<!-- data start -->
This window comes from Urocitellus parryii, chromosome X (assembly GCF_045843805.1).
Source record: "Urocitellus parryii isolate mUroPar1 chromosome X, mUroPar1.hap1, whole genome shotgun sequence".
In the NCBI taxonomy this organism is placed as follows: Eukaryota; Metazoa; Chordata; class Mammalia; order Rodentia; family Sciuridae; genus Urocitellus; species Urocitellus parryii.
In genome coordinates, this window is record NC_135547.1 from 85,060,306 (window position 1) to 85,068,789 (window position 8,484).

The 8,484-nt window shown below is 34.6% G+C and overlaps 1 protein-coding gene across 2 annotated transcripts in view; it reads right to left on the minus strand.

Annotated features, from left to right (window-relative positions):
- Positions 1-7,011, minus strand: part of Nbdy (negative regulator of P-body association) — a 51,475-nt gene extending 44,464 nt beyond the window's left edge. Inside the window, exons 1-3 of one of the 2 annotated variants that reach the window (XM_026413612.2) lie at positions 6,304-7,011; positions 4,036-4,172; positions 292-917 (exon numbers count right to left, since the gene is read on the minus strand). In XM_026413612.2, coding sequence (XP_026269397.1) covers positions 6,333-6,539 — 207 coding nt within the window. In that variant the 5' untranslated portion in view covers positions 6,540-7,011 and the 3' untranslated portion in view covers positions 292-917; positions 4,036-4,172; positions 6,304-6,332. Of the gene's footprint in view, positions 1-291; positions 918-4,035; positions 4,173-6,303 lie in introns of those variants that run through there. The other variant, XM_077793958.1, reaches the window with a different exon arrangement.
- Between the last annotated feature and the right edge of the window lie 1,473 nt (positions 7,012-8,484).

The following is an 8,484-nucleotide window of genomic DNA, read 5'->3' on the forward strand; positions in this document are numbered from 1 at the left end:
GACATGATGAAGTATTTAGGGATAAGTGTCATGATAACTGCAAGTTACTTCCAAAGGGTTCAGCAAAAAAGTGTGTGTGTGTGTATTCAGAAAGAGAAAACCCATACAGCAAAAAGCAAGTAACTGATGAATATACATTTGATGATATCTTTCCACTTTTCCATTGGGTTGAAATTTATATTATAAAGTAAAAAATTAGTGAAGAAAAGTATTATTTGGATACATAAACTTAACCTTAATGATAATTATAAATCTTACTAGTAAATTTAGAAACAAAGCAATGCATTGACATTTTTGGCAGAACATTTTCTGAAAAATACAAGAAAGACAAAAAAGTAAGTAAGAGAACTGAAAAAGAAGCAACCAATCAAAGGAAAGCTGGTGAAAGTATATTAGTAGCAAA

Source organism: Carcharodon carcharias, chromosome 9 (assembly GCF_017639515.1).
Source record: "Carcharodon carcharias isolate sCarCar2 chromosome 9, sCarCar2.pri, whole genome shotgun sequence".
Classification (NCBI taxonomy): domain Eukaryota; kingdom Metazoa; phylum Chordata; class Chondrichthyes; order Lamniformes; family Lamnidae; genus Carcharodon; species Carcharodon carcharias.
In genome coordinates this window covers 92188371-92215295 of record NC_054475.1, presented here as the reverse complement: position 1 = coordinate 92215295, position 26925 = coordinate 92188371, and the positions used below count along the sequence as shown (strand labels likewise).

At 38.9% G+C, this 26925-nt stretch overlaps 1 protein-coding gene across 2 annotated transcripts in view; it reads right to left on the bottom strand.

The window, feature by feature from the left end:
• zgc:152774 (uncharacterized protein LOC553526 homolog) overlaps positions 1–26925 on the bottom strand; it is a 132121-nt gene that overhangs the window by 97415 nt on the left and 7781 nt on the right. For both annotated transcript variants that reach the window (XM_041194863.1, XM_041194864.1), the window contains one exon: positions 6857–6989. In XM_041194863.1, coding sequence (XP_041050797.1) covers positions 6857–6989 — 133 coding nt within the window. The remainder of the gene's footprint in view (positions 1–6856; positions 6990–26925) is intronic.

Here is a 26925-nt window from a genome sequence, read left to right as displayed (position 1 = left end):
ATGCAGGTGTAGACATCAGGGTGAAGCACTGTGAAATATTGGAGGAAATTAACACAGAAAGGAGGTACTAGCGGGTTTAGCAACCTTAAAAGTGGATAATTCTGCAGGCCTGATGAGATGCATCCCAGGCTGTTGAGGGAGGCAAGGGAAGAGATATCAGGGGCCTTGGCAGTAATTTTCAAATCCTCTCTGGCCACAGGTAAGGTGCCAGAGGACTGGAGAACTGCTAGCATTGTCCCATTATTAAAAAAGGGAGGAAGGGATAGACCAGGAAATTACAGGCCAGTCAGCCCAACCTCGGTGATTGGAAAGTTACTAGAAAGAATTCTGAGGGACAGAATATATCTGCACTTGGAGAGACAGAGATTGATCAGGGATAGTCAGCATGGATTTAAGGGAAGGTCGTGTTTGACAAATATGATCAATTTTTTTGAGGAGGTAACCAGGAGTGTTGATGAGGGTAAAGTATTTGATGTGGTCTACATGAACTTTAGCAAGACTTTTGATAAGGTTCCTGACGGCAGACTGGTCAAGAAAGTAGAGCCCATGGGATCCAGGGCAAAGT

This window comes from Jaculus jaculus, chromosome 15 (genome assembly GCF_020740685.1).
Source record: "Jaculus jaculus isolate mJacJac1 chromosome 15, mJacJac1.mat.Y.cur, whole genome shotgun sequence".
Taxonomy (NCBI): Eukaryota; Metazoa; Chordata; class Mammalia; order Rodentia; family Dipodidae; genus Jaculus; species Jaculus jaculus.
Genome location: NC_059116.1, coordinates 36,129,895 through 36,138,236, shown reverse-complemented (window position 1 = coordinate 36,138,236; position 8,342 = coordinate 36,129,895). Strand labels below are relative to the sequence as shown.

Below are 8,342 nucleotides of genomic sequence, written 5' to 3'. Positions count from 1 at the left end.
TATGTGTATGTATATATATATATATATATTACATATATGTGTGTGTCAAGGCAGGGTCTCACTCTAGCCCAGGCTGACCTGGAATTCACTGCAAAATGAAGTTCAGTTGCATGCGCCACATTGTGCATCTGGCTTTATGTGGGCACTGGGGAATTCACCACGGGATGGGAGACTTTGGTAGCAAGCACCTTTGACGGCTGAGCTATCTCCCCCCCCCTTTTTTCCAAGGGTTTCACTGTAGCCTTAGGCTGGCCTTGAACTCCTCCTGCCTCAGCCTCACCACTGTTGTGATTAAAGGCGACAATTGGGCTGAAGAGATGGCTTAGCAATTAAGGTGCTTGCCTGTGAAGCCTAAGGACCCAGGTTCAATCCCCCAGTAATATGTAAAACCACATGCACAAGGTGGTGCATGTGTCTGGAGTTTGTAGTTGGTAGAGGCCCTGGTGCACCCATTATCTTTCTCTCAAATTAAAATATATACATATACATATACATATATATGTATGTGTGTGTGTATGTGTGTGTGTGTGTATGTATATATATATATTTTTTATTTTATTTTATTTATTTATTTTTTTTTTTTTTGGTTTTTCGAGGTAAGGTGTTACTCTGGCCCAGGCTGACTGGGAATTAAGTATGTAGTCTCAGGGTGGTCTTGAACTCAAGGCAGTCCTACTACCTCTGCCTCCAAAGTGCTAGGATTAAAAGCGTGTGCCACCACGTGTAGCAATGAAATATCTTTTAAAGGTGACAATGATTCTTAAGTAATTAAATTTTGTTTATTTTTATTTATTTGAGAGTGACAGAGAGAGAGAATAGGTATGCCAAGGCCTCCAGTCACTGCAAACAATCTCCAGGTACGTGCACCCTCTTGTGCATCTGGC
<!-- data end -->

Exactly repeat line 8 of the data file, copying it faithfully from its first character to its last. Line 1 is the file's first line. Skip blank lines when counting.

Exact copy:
- Between the last annotated feature and the right edge of the window lie 1,473 nt (positions 7,012-8,484).